Rising to his feet so quickly a boxing referee would barely have started counting to 10, the 25-year-old recovered his senses, survived the oncoming barrage of short stuff and came out the other side with a half-century, a valiant knock in trying circumstances that helped preserve his side's slender 1-0 series lead.

It was not the first time Labuschagne had capitalised on an unexpected chance that came his way, though.

When Shaun Marsh was selected in Australia’s squad for the Cricket World Cup earlier this year, Glamorgan had to find a new overseas player in a hurry.

Mark Wallace, relatively new into his role as director of cricket at the Welsh county, followed up on a tip-off from an old club colleague Down Under to fill the void, taking a "bit of a punt" on Labuschagne, a player with an unspectacular first-class record but a hunger to improve.

"The link between myself and Marnus is that we have played for the same grade club in Brisbane, which is Redlands Tigers, albeit I played 15 years before he did," Wallace explained to Omnisport.

"Our paths never crossed, but when I took on the job [in February] I received a text message from a lad I had played with out there called Blair Copeland who is now a coach. He said, 'if you're looking for an overseas player, there is a lad who plays at the club called Marnus Labuschagne'.  

"I'd heard of Marnus because he had played for Australia by then, but I probably thought this was more like the sort of thing where he [Blair] was one of his mates, so I said thank you and got on with things.

"But when Shaun Marsh was picked for the World Cup, we suddenly needed an overseas player. I went back and had a look at this guy, did a bit of digging around, and the message we kept getting about him was that he was a good player but he was going to be an influence around the dressing room and just wanted to play cricket, wanted to get better at the game, and that was what we were after.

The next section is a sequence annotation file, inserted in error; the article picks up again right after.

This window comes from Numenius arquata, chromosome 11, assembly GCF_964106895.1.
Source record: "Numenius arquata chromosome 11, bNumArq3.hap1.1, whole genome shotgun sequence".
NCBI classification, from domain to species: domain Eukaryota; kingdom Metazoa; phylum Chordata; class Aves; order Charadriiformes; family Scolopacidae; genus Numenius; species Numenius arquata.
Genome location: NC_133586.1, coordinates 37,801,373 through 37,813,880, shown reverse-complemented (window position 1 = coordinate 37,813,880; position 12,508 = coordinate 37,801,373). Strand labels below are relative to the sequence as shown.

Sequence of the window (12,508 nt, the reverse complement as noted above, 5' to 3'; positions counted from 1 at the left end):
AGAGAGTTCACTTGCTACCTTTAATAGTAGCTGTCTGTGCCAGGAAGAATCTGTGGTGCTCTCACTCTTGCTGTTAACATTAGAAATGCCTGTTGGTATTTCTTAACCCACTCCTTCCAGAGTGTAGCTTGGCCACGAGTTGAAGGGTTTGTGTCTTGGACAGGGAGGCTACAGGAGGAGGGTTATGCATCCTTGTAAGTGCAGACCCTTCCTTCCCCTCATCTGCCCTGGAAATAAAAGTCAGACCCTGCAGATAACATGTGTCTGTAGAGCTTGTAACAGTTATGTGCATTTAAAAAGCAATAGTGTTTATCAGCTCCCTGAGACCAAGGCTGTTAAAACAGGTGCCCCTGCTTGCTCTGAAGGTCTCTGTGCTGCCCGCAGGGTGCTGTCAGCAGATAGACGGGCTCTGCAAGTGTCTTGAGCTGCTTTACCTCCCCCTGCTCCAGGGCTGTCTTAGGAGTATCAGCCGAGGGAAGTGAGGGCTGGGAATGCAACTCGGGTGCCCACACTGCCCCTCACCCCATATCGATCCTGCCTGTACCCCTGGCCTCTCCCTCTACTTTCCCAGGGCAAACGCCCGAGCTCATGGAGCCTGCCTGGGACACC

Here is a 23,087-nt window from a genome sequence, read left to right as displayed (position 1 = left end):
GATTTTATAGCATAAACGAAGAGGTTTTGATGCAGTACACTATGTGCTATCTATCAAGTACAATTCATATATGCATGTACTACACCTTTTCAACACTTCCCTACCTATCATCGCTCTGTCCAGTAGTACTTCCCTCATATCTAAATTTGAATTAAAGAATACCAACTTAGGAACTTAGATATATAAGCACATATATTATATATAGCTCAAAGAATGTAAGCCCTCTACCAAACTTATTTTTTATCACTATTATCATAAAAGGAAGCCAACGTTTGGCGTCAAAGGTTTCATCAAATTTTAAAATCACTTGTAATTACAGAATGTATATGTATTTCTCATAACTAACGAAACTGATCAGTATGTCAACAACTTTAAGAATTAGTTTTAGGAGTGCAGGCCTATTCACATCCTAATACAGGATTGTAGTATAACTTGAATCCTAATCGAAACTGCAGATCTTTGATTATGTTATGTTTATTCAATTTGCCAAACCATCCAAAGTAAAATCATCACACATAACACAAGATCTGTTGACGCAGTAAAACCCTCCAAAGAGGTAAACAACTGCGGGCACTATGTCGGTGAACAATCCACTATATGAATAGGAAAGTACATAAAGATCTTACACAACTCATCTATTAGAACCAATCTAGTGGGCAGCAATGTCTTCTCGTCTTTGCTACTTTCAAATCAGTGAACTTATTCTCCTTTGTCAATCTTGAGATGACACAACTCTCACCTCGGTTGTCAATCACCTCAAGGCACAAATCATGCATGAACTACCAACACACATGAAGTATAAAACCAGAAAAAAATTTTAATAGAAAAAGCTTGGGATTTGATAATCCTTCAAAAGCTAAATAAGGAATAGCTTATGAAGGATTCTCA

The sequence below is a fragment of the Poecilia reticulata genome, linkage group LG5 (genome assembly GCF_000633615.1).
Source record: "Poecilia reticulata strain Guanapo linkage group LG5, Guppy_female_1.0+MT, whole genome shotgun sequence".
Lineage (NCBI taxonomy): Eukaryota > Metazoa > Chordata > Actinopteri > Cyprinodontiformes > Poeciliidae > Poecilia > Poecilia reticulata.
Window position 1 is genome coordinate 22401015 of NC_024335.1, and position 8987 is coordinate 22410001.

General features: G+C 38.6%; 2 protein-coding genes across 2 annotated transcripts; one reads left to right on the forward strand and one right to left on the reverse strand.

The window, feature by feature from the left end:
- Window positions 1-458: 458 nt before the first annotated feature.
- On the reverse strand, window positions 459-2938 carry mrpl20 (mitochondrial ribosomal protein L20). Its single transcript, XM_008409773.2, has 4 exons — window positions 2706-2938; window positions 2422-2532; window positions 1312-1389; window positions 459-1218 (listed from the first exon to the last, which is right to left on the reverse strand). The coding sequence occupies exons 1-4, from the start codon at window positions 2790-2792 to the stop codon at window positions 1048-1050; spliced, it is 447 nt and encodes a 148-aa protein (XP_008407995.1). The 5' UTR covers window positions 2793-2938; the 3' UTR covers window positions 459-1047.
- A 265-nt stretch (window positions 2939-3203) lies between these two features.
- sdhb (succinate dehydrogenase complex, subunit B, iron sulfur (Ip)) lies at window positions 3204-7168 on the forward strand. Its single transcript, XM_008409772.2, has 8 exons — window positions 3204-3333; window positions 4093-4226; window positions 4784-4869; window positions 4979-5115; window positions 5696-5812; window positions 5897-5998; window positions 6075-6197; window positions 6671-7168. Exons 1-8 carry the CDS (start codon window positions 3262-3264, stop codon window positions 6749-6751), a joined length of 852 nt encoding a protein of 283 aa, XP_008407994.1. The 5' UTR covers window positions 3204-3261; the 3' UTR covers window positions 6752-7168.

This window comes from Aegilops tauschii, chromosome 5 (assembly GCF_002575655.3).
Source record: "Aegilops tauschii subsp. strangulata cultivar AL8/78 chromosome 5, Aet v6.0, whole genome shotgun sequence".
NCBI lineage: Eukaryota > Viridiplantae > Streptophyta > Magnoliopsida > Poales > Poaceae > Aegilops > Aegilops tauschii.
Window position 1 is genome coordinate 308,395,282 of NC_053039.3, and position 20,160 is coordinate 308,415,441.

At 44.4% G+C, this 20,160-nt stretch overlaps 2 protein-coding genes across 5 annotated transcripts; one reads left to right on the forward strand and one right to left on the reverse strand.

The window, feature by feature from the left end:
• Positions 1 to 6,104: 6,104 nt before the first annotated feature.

"We wanted a different style of overseas player, someone who was young and hungry. We went for him and it worked out pretty well."

Pretty well is an understatement.

Labuschagne amassed 1,114 runs in 10 first-class games for Glamorgan, hitting five centuries. The first of them arrived on his County Championship debut, Northamptonshire the opponents, while there was a match-saving 182 to deny Sussex down by the seaside at Hove and then hundreds in both innings against Worcestershire towards the end of his stint.

"We weren't surprised because he's a good player – we just didn't know he was that good," Wallace admitted. "We haven't genuinely got a bad word to say about him. He just wanted to talk cricket, be involved in cricket and get better.

"It was a little bit of a punt, but we wanted someone different and all the feedback had been how this was a young, influential guy. He was just desperate to improve and county cricket really suited him.

"He just loved playing – with most overseas [players] the thing that strikes them when they come over is the amount we play, whereas with Marnus he just thought that was brilliant. It gave him the opportunity to play all the time, to practice all the time.

"He got a hundred in his first game and never took his foot off the gas after that."

Labuschagne's county performances boosted his Test prospects, yet he still appeared set for a watching brief during the Ashes. That was until Smith was struck by an Archer bouncer, a blow on the neck that created a ripple effect that seems set to be felt by both sides for the remainder of the series.

It also created a sudden opening in the middle order. Smith's stand-in received an early and emphatic wake-up call yet refused to be counted out of the contest, aided by a slight technical tweak to his game that was honed while playing with Glamorgan.

"He did a few things that I think he had developed from being over here," revealed Wallace.